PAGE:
|Publication number||US4872271 A|
|Application number||US 07/255,849|
|Publication date||Oct 10, 1989|
|Filing date||Oct 11, 1988|
|Priority date||Oct 11, 1988|
|Publication number||07255849, 255849, US 4872271 A, US 4872271A, US-A-4872271, US4872271 A, US4872271A|
|Inventors||Dorothy E. Allen|
|Original Assignee||Allen Dorothy E|
|Export Citation||BiBTeX, EndNote, RefMan|
|Patent Citations (6), Referenced by (7), Classifications (7), Legal Events (4)|
|External Links: USPTO, USPTO Assignment, Espacenet|
It is well-known that the heel and counter portions of a motorist's shoe can be marred while driving by contact with carpeting, dirt and gravel on the automobile's floor. This problem is particularly objectionable with high-heel shoes which are usually held against the floor at the side of the counter of the shoe when operating the accelerator or other foot pedals.
A wide variety of heel protection devices are well-known in the art. Problems associated with these devices are that they are difficult to install and remove. Prior art devices may be incompatible with a wide variety of shoe types. Further, prior art devices have a tendency to either slip out of position due to an inadequate grip or mar the shoe due to an excessive grip.
The heel protector of the present invention comprises a cover which fits over the heel and counter portions of a women's shoe. The protector is quickly and easily installed and removed by means of a rearward pull-on loop. The protector maintains the proper position on the shoe by means of upper and lower endless elastic bands interconnected by a generally frustoconical endless elastic wall or sleeve. The upper endless band grips the shoe around the back of the counter and under the shank. The lower endless band grips the shoe about the top of the heel adjacent the counter. The wall is gathered at its upper and lower edges where it joins the bands giving it an irregular or gathered surface which allows the device to loosely cover those portions of the shoe between the endless bands. The endless bands maintain an adequate grip without causing damage to the shoe. The loose fit of the wall allows it to be shiftable relative to the shoe without causing the protector to slip out of position.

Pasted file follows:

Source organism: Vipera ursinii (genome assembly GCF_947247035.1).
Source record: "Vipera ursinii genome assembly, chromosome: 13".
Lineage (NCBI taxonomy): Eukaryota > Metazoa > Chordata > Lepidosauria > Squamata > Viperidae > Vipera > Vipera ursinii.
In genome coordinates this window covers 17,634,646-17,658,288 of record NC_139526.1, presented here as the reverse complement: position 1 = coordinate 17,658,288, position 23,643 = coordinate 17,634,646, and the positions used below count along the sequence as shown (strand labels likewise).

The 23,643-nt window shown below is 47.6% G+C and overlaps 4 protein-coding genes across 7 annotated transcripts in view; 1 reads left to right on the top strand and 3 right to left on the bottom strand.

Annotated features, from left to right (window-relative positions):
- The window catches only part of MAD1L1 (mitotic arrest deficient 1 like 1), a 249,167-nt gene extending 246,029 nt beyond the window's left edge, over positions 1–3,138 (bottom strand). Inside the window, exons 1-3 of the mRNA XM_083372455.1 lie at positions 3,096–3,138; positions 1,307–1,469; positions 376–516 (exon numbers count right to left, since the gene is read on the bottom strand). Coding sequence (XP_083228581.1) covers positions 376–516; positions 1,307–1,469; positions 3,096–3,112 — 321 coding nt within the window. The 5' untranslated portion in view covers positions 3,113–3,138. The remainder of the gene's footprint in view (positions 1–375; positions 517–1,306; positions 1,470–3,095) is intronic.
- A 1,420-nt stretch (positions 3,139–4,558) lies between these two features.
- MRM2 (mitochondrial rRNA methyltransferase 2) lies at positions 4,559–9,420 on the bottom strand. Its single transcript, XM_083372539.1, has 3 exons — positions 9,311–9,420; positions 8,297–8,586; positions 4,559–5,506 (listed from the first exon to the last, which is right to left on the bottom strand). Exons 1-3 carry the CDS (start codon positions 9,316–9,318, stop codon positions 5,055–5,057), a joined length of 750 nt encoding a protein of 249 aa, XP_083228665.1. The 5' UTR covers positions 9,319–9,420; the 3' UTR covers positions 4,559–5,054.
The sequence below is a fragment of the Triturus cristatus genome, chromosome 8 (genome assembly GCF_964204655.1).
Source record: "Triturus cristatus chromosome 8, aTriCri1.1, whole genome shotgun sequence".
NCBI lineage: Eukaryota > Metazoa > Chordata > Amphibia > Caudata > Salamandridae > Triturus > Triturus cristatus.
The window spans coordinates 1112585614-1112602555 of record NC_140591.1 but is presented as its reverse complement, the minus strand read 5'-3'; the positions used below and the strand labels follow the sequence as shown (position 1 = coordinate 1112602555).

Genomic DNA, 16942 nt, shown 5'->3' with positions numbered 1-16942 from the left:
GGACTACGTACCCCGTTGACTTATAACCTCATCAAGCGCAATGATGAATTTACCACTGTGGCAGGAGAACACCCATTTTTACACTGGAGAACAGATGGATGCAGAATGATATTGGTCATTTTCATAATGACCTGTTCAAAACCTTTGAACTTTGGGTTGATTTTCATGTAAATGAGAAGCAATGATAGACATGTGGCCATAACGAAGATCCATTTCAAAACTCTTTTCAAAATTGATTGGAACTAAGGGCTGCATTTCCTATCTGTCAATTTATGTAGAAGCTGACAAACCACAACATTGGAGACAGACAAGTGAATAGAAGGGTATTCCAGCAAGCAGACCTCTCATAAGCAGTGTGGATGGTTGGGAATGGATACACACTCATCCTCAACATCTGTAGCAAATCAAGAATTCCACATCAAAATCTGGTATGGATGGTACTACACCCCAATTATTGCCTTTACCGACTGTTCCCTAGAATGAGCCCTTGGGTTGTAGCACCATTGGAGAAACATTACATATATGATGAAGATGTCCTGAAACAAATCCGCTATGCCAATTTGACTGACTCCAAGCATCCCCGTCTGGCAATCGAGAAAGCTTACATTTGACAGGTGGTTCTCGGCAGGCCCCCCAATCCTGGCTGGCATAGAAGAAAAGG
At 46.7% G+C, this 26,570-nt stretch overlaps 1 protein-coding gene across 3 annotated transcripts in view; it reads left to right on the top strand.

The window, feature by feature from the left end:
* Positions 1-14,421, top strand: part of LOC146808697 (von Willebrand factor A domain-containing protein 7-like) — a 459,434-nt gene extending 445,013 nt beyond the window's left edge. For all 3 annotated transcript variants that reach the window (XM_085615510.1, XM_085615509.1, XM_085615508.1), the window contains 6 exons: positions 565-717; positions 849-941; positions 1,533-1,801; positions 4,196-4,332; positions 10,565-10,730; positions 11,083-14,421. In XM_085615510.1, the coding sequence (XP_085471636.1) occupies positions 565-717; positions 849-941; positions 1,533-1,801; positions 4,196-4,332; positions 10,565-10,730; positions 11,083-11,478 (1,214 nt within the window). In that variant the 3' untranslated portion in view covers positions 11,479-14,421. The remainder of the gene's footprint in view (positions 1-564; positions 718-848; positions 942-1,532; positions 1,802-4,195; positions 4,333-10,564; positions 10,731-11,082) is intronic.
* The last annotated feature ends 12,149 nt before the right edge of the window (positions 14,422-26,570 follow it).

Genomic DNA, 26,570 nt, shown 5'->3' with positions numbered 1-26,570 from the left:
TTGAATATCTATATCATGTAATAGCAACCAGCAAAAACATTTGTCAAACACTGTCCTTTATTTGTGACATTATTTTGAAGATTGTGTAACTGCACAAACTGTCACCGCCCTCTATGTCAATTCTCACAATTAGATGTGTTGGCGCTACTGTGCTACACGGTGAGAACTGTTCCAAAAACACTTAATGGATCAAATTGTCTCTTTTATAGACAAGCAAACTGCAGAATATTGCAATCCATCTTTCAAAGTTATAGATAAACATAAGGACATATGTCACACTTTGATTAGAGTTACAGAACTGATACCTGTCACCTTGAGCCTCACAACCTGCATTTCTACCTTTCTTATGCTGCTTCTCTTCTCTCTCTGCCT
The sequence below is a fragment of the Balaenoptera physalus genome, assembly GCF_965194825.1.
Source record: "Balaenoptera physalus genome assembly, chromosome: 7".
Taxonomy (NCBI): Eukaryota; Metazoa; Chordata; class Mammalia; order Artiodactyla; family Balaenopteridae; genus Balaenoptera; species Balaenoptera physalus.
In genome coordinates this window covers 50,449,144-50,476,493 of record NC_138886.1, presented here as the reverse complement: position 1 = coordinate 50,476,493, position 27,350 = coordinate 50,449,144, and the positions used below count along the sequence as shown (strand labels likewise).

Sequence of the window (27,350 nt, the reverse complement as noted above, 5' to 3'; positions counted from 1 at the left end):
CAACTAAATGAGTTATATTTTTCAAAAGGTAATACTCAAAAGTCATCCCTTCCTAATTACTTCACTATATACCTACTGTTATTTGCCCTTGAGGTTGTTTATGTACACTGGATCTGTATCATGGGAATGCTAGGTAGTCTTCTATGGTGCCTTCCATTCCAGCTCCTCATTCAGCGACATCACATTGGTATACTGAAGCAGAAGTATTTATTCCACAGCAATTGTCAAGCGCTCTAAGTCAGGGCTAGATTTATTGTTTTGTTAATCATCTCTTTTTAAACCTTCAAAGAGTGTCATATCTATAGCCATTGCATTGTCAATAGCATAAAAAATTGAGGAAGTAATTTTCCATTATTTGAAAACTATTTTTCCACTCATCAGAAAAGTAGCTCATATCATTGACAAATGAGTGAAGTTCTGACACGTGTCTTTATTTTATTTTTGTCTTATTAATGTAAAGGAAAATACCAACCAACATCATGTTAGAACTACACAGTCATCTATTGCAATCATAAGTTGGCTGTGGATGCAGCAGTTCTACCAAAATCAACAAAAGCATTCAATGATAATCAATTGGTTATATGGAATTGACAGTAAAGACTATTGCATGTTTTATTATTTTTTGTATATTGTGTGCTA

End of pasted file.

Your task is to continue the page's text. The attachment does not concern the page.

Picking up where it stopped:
Accordingly, it is a principal object of this invention to prevent the marring o the heel and counter portions of a motorist's shoe that can occur while driving.
Another object of this invention is to provide a protective device that is quickly and easily installed upon and removed from the shoe.
Another object of this invention is to provide a protective device that is compatible with a wide variety of shoes.
Another object of this invention is to provide a protective device that maintains the proper position without damaging the shoe structure due to excessive gripping force.
Another object of this invention is to provide a protective device that is simple in design, inexpensive to manufacture and durable in construction.
Another object of this invention is to provide a protective device that is small and flexible for easy storage in a wide variety of places.
These and other objects and advantages will be apparent after consideration of the following detailed description and drawings.
FIG. 1 is a perspective view of a woman's high-heel shoe having the heel protector of the present invention secured to the shoe.
FIG. 2 is a perspective view of the heel protector of the present invention.
FIG. 3 is a cross-sectional view taken along the line 3--3 in FIG. 2.
FIG. 4 is a cross-sectional view taken along the line 4--4 in FIG. 3.
FIG. 5 is a perspective view of an alternative embodiment of the heel protector of the present invention.
Referring now to FIG. 1, the heel protector 10 of the present invention is shown attached to a shoe 12 having a heel 14, a counter 16 and a shank 18. The heel protector is fitted over the heel 14 under the shank 18 and across the back of the counter 16.
Referring now to FIGS. 1 through 4, the heel protector 10 includes an upper endless band 20 which is preferably formed of an elastomeric material. A lower endless band 22 is secured to the lower end of the heel protector 10, and is likewise formed of an elastomeric material. The elastic bands 20, 22 are preferably formed from an elastomeric material having sufficient elasticity to grip the shoe. The upper band 20 and lower band 22 are interconnected by an endless elastic wall, or sleeve, 24.